There was an extra structural cost for the vertical and horizontal post-tension cables needed to achieve this form, but the result is a light-catching multi-faceted building face that looms like a futuristic ghost over the bridge. Moreover, because of the much higher prices for upper residential floors with un-impeded views, the larger floor-plates at higher levels largely paid for the sculptural form.

Ingels is interested in the idea of pixilation-discrete architectural bits aggregating into a faceted whole-so alternate building bays on the west side have a boxed-out frames for projecting balconies (they both add privacy and frame views towards Vancouver Island), the inside of their walls covered with a copper laminate panel. Each façade treatment is different, largely to provide window shading that reduces air conditioning loads, while also bringing finer scale and expression to a large building.

Vancouver House is a residential tower grounded in an all-new neighbourhood, a vital example of inspired city-building, vital in its power and finesse.

DOCUMENT: Vancouver House – 2015 Canadian Architect Award of Excellence overview

VIDEO: Bjarke Ingles, Founder of BIG, reviews the design of Vancouver House.

concierge / 10,000 sqft fitness centre / 25m heated outdoor pool / hot tub / library and lounge / outdoor patio / bike storage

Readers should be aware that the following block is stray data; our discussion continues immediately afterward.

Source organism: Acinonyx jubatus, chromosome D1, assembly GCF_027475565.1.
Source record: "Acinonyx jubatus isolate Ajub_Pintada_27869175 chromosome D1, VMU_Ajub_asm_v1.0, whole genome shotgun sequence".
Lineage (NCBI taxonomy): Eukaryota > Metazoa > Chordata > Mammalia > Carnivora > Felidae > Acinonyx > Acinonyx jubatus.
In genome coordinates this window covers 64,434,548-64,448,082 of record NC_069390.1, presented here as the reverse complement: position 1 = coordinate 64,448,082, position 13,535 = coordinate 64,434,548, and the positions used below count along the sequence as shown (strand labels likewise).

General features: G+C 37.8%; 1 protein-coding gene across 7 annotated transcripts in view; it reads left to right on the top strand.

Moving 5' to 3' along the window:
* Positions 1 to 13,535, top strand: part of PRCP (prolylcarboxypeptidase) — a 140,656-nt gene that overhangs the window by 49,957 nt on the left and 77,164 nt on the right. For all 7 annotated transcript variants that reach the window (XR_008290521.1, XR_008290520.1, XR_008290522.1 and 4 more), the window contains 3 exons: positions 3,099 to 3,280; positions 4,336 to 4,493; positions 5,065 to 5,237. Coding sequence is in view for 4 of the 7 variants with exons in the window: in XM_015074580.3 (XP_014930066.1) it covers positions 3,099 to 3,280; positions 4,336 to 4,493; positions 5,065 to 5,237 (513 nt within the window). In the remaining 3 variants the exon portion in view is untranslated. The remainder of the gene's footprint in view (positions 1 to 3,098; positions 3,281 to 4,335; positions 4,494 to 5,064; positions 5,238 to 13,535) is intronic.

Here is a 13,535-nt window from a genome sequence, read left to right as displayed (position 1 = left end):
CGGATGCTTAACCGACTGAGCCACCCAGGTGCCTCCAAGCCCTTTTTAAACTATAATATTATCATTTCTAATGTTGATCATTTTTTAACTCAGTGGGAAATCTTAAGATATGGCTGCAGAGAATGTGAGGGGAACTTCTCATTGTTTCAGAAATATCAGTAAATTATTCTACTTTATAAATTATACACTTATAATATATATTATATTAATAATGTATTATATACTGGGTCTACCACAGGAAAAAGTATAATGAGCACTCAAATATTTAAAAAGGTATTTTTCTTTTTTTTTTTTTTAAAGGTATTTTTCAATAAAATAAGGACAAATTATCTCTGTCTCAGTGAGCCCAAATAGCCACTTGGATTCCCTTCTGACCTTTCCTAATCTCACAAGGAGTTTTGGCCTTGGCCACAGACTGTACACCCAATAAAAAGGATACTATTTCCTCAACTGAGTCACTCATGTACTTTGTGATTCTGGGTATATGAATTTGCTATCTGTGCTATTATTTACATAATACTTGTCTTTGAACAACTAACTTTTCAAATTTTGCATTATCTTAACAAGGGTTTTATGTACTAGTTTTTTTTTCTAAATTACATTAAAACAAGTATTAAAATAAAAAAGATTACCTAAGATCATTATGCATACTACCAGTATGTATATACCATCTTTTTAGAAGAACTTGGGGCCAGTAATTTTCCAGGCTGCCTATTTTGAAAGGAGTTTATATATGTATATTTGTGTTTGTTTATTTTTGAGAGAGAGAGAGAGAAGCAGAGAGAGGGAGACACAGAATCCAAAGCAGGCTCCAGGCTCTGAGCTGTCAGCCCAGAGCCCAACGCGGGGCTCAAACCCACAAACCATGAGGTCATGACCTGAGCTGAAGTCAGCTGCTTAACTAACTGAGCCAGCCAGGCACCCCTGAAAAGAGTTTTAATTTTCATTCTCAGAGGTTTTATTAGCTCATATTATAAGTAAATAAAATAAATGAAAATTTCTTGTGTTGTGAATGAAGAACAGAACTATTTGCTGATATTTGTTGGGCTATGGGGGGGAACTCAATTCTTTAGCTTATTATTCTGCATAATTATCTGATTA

By-Law Restrictions
2 dogs or 2 cats or 1 dog plus 1 cat allowed / rentals are allowed (as of December 2019)

The award-winning development is comprised of a landmark tower with luxury condos rising above podiums with rental housing, retail, offices, and a public realm defined as:

  • Tower – The tower houses the 375 condos and has 52 actual levels plus rooftop decks for the penthouses. Floor numbering reaches 59 as it skips floors 4, 13, 14, 24, 34, 44, and 54.
  • Tower podium – The main podium is attached to and reflects the architecture of the tower and contains the 95 rental homes, amenities, as well as retail space.
  • Two detached podiums – These podiums are found between the main bridge and ramps and have angular glass façades and green roofs. Both podiums contain retail and office space and public courtyards.
  • Public realm – The project exemplifies community building with courtyards connected by pathways and a large space under the bridge deck that the architects suggest can be closed to traffic for events such as markets, film screenings, and performances.

The condo tower literally has a different plan for every floor, meaning a huge range of choice in suite layouts. Residences range from studios to expansive 4 bedroom homes. The developer disclosure statement indicates the composition of the 375 residences to be:

  • 51 studio and one bedroom flex homes
  • 113 one bedroom homes
  • 149 two bedroom homes